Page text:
Auto123 offers you a test drive of the two sharpest new Hyundais of the moment. We recently drove the Elantra N and Kona N at Canadian Tire Motorsport Park.
See also: A day of fun with the Hyundai team (from 2013!)
Bowmanville, ON – Like any manufacturer these days, Hyundai sees its future electrified. Of course, the term ‘future’ isn’t quite accurate – their popular Ioniq 5 electric is already on our roads.
However, Hyundai is far from forgetting internal combustion by competing in top-level racing and continuing to deliver affordable performance models that are designed for driving pleasure above all else, even if electrification and driving autonomous are on everyone’s lips.
While racing and performance Hyundais are each a slightly different breed, they both fall under the N banner, and Hyundai is adamant that the N brand will be a mainstay in its portfolio going forward, as will the range. Ioniq.
To show us what it is, Hyundai Canada had reserved the CTMP complex (for Canadian Tire Motorsports Park or “Mosport” for insiders) in the suburbs of Toronto, and let us loose behind the wheel of the last two models bearing the badge N: Elantra N sedan (MSRP: $39,653) and Kona N compact crossover (MSRP: $42,554).
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Finally, “dropped” is perhaps an exaggeration, since each of us was paired with a seasoned driving instructor. Just one lap with one of them will show you how far – or close – you can get to circuit riding.
They are both powered by a 2.0-liter 4-cylinder turbo engine developing 276 horsepower and 289 lb-ft of torque. One of them can be equipped with a six-speed manual transmission or an eight-speed dual-clutch automatic, the other only with this automated option. You can probably guess which is which judging by their body styles, but if not, I’ll say this: for all their differences on the surface, they’re somewhat similar on the bottom.
They both get all sorts of special body additions that their older siblings – including the N-Line variants of each model – don’t get. The Elantra N is the only model in the line to receive two very large exhaust pipes and a large rear spoiler, while the Kona N receives its own wing, special 19-inch rims and a host of other exterior trim elements to help differentiate it from other Kona models.
Inside every model, you’ll find powder blue accents – that color being the N brand’s calling card – such as dual drive mode selector buttons, seat stitching and gear lever detailing. . The Elantra N is equipped with very enveloping sports seats that hug the ribs as they would in a genuine sports car. The Kona’s seats are a little less aggressive, but they’re an improvement over the regular models. And when you’re navigating a trail like this, you need all the help you can get.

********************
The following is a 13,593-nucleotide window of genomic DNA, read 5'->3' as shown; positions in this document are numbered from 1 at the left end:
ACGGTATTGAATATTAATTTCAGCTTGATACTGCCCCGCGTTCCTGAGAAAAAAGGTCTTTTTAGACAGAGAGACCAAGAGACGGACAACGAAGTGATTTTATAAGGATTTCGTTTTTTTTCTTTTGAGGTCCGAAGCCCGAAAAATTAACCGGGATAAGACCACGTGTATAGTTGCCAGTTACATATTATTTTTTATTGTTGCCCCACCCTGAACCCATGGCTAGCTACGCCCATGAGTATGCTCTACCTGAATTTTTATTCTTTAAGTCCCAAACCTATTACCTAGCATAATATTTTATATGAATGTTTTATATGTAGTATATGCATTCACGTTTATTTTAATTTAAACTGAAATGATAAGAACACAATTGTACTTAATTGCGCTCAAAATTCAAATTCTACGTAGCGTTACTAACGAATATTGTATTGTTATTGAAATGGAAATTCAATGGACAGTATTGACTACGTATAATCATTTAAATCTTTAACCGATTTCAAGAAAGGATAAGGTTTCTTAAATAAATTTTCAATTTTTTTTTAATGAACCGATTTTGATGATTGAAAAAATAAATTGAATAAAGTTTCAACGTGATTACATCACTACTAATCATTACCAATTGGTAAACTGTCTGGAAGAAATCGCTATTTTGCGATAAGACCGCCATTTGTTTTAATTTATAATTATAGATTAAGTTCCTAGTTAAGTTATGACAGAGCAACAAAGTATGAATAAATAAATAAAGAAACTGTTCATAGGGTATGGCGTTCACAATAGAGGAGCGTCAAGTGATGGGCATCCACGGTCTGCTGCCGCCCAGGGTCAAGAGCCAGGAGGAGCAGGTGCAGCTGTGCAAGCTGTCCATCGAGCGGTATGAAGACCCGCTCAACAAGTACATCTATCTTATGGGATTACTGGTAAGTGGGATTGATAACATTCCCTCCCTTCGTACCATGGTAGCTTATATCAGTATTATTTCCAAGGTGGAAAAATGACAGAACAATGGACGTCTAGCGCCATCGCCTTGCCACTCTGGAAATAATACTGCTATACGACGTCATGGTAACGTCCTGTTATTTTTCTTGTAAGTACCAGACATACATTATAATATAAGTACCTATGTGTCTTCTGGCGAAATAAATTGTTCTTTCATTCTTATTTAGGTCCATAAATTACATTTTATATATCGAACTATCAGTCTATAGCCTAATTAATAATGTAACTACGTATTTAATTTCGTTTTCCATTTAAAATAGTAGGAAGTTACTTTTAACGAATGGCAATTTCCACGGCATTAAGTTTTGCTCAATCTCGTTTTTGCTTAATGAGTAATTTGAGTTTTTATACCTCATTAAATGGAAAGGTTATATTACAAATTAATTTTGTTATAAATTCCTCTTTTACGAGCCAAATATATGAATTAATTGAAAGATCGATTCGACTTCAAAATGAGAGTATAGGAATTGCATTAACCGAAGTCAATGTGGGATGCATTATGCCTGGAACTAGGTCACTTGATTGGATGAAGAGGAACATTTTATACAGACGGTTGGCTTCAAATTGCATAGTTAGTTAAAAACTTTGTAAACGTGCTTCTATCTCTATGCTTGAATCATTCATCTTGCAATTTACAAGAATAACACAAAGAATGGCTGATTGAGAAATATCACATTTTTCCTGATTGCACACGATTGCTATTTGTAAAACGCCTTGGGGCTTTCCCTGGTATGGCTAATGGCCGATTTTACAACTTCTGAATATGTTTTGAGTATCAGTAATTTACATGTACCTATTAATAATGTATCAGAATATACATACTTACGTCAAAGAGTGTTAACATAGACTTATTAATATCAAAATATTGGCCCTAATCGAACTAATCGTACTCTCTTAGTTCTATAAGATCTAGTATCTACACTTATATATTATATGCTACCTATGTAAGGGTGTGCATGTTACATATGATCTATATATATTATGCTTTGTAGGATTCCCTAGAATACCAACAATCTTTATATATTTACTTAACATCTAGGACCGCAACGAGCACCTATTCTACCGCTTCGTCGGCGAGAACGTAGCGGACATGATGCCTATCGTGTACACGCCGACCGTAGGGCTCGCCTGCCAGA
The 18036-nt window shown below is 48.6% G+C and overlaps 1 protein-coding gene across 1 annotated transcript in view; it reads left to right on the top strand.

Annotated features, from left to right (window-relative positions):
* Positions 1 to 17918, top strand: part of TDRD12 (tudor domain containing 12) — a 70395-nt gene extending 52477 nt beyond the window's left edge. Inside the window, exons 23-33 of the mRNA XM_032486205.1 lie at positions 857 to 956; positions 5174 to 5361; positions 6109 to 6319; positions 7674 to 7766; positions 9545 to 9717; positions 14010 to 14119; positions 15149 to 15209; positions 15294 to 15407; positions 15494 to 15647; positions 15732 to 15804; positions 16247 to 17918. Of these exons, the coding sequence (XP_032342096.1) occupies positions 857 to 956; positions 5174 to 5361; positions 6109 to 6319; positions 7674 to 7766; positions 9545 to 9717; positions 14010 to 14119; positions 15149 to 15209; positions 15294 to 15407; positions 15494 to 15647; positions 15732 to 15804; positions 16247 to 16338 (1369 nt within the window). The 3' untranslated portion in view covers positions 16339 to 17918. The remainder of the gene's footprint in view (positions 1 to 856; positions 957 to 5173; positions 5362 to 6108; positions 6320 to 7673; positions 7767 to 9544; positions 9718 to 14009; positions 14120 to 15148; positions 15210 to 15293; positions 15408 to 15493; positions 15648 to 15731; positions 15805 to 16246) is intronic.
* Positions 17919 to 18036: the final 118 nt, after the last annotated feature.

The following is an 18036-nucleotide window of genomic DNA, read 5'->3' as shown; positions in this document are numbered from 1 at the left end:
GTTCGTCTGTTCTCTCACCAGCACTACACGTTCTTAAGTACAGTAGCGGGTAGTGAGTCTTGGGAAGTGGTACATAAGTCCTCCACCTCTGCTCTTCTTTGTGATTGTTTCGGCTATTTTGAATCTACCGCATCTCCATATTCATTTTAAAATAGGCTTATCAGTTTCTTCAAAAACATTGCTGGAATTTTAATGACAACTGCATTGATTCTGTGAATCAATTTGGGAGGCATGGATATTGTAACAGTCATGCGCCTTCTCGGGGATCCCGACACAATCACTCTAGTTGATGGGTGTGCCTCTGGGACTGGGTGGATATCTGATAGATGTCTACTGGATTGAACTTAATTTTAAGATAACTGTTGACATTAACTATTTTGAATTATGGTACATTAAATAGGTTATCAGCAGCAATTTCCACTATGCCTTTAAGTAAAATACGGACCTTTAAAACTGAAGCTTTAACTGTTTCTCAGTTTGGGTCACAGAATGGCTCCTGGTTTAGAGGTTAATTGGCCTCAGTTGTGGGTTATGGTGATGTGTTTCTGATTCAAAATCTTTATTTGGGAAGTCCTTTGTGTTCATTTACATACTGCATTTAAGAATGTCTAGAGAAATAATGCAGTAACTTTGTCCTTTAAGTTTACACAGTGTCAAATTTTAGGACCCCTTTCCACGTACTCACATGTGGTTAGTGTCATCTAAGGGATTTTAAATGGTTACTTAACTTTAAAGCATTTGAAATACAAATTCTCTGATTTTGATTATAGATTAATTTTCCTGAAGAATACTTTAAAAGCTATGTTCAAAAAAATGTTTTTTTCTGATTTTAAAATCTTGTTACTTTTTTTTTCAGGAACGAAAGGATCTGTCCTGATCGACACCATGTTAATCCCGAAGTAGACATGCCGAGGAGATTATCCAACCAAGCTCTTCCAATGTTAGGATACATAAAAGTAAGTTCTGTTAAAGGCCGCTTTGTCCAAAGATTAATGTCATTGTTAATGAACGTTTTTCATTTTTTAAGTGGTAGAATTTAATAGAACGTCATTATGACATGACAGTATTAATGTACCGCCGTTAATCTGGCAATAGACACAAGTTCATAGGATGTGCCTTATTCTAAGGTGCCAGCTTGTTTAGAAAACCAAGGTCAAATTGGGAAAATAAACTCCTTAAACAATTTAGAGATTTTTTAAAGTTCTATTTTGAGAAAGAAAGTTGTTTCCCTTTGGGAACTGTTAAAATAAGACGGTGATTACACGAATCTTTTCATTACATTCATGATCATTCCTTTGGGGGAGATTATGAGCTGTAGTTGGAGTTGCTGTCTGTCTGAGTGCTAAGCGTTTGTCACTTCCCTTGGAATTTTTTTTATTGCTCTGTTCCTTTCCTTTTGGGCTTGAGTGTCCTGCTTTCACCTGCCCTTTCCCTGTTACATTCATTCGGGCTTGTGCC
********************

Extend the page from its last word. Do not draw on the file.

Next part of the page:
Speaking of help, one of the main differences between the two models is the choice of tires. The Elantra’s summer Michelins are much more grippy than the Kona’s four-season Pirellis. That goes without saying, because with its all-wheel drive and more family-friendly body style, the Kona, even in N trim, is the one most likely to be driven in tough conditions.
On the track, these tires – coupled with the Kona’s higher center of gravity – mean you’ll have more body roll in the corners and since you’re sitting higher than in the Elantra, handling will be less impressive than in the sedan.
It turns out, however, that there are plenty of things you can do as a driver to offset these effects, or even use them to your advantage. Not to mention the 4WD system, which can distribute the power and help you stabilize and get out of certain situations.
The Mosport track is a fast circuit with lots of drop-offs and long multi-lane bends that test the limits of any car. Ask a race car driver and he’ll tell you that, in fact, some of the downhill curves are some of the most intimidating corners in North America.
In the Kona, that means if you miss your apex and are forced to adjust your steering or apply the brakes in the turn, the suspension height and super-sharp steering rack will cause that the chassis becomes unbalanced and will lead to daggers drawn scenarios.
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